Polaris ATV Forum banner

1 - 20 of 20 Posts

·
Registered
Joined
·
4 Posts
Discussion Starter #1
Hi there,

This August I bought a 2012 Sportsman H.O. (first time owning an atv)

Before storing it for this winter I topped off the coolant levels with some aluminum safe coolant.

I just realized that your not to mix two different types of coolants :eek

The coolant that came in the atv when I bought it was fluorescent green, and I topped it off with "STP Power Sport Antifreeze/Coolant" which is more yellow looking.

I am screwed? I've heard that coolants can react and form a gel like substance?

I've put the atv in storage already for the winter and have limited access to it, but if it's time sensitive, I will make arrangements.

Looking for input, thanks folks,

Luke
 

·
Moderator
Joined
·
8,733 Posts
LOL... Relax and take a deep breath Luke. Your ATV will be just fine.
Most modern antifreeze solutions mix just fine. The color is only dye and has nothing to do with it.
You're worried about something that is not a problem.
 

·
Premium Member
Joined
·
7,402 Posts
Polman just taught me something else!!! I was under the impression you don't mix colors. Unless it is demand alright by the coolant manufacturer to mix say like Prestone.

So yeah you'll be good under my knowledge because you mixed same colors!
 

·
Moderator
Joined
·
8,733 Posts
Polman just taught me something else!!! I was under the impression you don't mix colors. Unless it is demand alright by the coolant manufacturer to mix say like Prestone.

So yeah you'll be good under my knowledge because you mixed same colors!
There are some exceptions to my generalized statement bp and some of the new exotic coolants are made with stuff other than glycol that aren't supposed to be mixed. But unless the product you have specifically says not to mix it don't really matter very much and color alone won't tell you. You have to read on the product label. Its been quit a few years ago and things change, but I used to haul semi truck loads of bulk antifreeze direct from the manufacturer as a young man. The plant I hauled from made many different "brands" of antifreeze. There was some slight differences in additive formulas, dye color and packaging but it all basically came out of the same vat. In fact, part of my responsibilities when getting loaded was to use a stencil for the particular "brand" I was hauling and an ink pad and roller to mark the plain generic barrels with a "brand" name as they were being loaded on my truck lol. :grin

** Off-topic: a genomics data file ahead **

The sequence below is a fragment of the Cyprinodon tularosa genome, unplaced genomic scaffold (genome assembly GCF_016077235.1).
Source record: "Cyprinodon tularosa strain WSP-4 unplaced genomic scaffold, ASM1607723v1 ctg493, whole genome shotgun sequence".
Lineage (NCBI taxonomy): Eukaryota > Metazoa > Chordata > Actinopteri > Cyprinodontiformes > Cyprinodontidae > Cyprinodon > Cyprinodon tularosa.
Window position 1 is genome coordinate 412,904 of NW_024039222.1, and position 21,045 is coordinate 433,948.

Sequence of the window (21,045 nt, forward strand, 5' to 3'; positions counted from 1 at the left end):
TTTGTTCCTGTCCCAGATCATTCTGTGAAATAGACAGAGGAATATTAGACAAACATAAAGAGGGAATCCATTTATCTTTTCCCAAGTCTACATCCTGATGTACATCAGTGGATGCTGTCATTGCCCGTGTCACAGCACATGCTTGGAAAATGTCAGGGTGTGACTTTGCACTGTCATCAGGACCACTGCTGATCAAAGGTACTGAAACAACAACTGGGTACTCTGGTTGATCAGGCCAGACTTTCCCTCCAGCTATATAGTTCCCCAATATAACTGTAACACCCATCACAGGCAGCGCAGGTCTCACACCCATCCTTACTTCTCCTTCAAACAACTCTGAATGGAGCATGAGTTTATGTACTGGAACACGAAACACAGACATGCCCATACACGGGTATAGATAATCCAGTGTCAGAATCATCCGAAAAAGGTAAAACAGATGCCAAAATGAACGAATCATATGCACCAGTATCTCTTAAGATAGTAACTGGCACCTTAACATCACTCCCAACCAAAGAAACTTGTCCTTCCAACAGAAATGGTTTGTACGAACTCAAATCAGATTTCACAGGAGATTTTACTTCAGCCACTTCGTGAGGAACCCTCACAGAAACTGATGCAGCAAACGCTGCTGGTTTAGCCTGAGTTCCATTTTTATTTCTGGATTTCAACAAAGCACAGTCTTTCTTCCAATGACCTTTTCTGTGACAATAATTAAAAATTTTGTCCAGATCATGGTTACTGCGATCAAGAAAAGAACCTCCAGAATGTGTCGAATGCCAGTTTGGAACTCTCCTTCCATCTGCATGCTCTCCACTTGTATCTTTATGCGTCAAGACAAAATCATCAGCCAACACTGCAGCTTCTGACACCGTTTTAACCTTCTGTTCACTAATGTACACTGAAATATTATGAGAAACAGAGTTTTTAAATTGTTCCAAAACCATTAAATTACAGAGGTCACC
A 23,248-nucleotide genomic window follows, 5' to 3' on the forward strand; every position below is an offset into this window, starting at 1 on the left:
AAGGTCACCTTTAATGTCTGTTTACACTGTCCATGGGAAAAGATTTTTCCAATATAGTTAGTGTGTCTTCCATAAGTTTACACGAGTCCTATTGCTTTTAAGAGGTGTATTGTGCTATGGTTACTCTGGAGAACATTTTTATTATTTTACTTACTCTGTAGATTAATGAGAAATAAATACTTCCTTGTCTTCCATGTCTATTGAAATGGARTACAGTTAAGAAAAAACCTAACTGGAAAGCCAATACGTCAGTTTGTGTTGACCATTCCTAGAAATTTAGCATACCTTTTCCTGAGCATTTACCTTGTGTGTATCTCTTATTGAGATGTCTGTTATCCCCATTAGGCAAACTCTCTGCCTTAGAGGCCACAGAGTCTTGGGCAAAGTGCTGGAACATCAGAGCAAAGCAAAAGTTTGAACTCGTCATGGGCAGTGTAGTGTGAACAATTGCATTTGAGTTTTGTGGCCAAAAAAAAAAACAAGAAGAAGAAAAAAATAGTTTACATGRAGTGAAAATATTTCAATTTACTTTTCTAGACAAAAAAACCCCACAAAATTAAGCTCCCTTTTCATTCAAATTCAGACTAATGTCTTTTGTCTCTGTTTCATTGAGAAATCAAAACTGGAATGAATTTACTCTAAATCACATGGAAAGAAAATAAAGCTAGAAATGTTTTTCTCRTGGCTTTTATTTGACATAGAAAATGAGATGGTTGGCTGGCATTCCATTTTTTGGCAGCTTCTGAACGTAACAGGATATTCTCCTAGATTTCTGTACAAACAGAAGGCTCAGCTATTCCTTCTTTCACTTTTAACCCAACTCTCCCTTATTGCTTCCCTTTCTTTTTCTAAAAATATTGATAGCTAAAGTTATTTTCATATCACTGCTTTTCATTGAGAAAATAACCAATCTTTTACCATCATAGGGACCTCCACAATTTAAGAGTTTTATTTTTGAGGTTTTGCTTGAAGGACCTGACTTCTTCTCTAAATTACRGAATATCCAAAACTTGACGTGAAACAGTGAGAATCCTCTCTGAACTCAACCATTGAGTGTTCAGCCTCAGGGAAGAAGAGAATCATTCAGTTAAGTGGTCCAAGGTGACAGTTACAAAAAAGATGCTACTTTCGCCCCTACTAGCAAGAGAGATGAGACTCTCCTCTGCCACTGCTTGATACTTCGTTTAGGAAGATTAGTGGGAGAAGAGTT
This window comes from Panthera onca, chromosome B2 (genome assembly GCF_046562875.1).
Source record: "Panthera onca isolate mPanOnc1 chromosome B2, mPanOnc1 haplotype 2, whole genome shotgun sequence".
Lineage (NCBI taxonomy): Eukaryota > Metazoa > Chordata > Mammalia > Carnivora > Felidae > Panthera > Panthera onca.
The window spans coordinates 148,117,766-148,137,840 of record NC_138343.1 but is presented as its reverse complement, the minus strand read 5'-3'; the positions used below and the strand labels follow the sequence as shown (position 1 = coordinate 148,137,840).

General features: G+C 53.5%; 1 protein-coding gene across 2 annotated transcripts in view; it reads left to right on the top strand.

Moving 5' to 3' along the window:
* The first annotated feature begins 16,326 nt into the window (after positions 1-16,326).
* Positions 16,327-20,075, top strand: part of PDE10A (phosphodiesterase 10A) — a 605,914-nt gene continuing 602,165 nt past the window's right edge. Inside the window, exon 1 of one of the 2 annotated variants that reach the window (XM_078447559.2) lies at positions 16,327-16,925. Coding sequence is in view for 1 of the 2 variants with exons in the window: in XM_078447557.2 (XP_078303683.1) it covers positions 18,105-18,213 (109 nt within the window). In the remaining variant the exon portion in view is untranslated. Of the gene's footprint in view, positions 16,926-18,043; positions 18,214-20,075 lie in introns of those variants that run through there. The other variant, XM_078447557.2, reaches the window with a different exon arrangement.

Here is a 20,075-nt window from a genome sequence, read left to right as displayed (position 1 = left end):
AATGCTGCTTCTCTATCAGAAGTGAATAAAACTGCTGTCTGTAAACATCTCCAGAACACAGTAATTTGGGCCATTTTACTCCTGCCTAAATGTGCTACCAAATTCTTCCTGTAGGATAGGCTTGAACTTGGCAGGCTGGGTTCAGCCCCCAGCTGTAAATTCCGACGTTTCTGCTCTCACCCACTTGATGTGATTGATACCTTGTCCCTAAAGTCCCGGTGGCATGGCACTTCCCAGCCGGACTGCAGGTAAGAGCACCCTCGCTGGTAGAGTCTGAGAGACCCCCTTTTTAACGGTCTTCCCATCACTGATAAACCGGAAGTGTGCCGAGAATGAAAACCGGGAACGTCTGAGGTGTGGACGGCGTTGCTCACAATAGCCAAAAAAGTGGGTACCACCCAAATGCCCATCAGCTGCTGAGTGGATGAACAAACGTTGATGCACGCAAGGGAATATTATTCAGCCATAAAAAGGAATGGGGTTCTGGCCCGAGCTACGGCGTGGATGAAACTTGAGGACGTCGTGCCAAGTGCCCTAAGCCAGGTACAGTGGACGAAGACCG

I had grown up being warned to never mix yellow with green or pink or blue or whatever and that Prestone or some other name brand was the best you could buy and that's why it cost so much more. You can imagine my surprise to learn that most of them were actually the same stuff made at the same place and that the color was mostly just a "brand" thing and really doesn't tell you much of anything about the contents.
There's lots of reading on the net on this subject and you can read till you get eye strain and you still won't be able to tell much of anything by color alone. You have to read the package.
 

·
Moderator
Joined
·
8,733 Posts
Thank you very much polman.
You're welcome Luke.
Now don't get me wrong, I don't claim to know all there is about coolants and especially some of the modern specialty varieties. You can read up on it if you like. I was just saying that I don't think you have anything to worry about from adding a little bit of different colored coolant to your machine. Your motor won't be harmed.
 

·
Registered
Joined
·
4 Posts
Discussion Starter #7
Of course. I just wanted the piece of mind to make sure it's not going to clog up my coolant system. First thing in the spring I am going to flush the loop and only add one type of coolant :smile

All the Best!
 

·
Registered
Joined
·
1,305 Posts
Most of the auto manufacturers have moved to POAT, HOAT, OAT, etc and they don't tend to mix well with the old IAT silicate formulations that were used through the 1980's and early 1990's. IAT is what most folks refer to as green anti-freeze but it came and comes in a lot of different colors.

The mixability problems is likely a good portion of the problem with early Dexcool formulations. I've run a 6.5 diesel on Dexcool for 20 years and 6.0L LQ4 on Dexcool as well. No sludge or crud buildup but I keep up my cooling system and I don't mix the old green IAT stuff from the tractors. I run Dexcool in the IH 656 since I did a re-sleeve.


The latest and greatest Polaris coolant is Yellow. Yellow may be HOAT but not necessarily. The MSDS says it contains a proprietary blend of Organic Acid Salts so it's not the old IAT stuff. --> https://cdn1.polaris.com/globalassets/pga/pdf/sds/12612_polaris-extended-life-antifreeze-50-50_05302015.pdf?v=40409f2a


As long as it's labeled "aluminum safe" and it's a modern organic acid formulation you should be good to go.
 

·
Registered
Joined
·
4 Posts
Discussion Starter #9
Hi Hatzie,

The STP Power Sport antifreeze I topped up with doesn't have an MSDS to compare to the Polaris antifreeze, however, reading the bottle it says that STP is compatible with all aluminum radiators as well as containing "Organic Additive Technology" (which I assume is used to provide protection to all components of the cooling system including those exotic materials like aluminum)

So the STP stuff I added does have OAT...